International macroeconomic policy coordination: an overview

Christopher Adam, Paola Subacchi, David Vines

    Research output: Contribution to journalArticle

    Abstract

    This article, which serves as an introduction to the Oxford Review of Economic Policy's issue on 'Macroeconomic Policy Coordination: Global Imbalances and Global Growth', charts the evolution of international macroeconomic policy coordination from the end of the Second World War until the present day. The arrangements laid out at the Bretton Woods Conference in 1944 provide an intellectual framework with which to assess the evolving need for and feasibility of international coordination across three historical periods: the 'fixed-but-adjustable' exchange-rate arrangements of the Bretton Woods system; the subsequent flexible exchanges period of the 'non-system' which led into the Great Moderation; and finally the period since the global financial crisis of 2008. Increased economic integration, particularly through the capital account, combined with asymmetries in exchange-rate regimes between China and the US, have shown that reliance on the automatic adjustment mechanisms of the non-system are no longer feasible, so that a return to policy cooperation is necessary in order to rebalance the world economy and reduce the adverse spill-over impacts that uncoordinated rebalancing would entail. The article explores the nature of this coordination and provides a context for other contributions to the issue, analysing positive and normative aspects of macroeconomic policy coordination from a global perspective and from the prospective of key global players including China and the European Union.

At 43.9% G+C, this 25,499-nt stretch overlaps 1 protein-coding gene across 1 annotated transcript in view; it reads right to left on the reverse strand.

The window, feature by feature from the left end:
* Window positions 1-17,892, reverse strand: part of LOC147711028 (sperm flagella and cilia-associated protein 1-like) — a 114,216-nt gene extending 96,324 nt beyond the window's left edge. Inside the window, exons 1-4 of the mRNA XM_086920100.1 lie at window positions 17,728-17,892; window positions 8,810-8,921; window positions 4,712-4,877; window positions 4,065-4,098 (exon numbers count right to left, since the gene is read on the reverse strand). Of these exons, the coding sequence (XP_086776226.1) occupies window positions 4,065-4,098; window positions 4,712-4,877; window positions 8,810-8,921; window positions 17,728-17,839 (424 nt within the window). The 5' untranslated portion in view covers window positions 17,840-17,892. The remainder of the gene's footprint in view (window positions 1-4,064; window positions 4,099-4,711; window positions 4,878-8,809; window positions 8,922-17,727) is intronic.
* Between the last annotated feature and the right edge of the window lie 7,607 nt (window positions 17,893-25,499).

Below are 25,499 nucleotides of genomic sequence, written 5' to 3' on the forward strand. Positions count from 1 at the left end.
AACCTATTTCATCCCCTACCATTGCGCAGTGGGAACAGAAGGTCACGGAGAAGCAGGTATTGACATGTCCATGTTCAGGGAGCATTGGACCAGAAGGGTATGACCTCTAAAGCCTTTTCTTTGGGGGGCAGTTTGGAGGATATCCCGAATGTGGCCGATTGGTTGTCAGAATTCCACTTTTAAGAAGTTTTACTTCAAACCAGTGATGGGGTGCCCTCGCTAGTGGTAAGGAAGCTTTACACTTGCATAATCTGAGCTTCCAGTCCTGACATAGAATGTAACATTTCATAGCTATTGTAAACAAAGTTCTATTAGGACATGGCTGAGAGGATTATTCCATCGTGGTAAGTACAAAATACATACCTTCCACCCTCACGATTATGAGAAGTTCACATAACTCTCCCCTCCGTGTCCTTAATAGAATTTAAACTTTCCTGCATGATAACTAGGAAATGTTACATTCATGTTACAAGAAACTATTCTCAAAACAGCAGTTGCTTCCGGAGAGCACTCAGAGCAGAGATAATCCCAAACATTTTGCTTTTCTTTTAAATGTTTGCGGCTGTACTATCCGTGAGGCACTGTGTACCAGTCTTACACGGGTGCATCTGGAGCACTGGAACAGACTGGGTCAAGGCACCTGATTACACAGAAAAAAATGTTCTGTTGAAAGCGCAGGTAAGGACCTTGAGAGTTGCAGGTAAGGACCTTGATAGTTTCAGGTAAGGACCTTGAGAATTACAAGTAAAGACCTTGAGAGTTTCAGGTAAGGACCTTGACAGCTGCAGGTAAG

Original languageEnglish
    Pages (from-to)395-410
    JournalOxford Review of Economic Policy
    Volume28
    Issue number3
    DOIs
    Publication statusPublished - 2012

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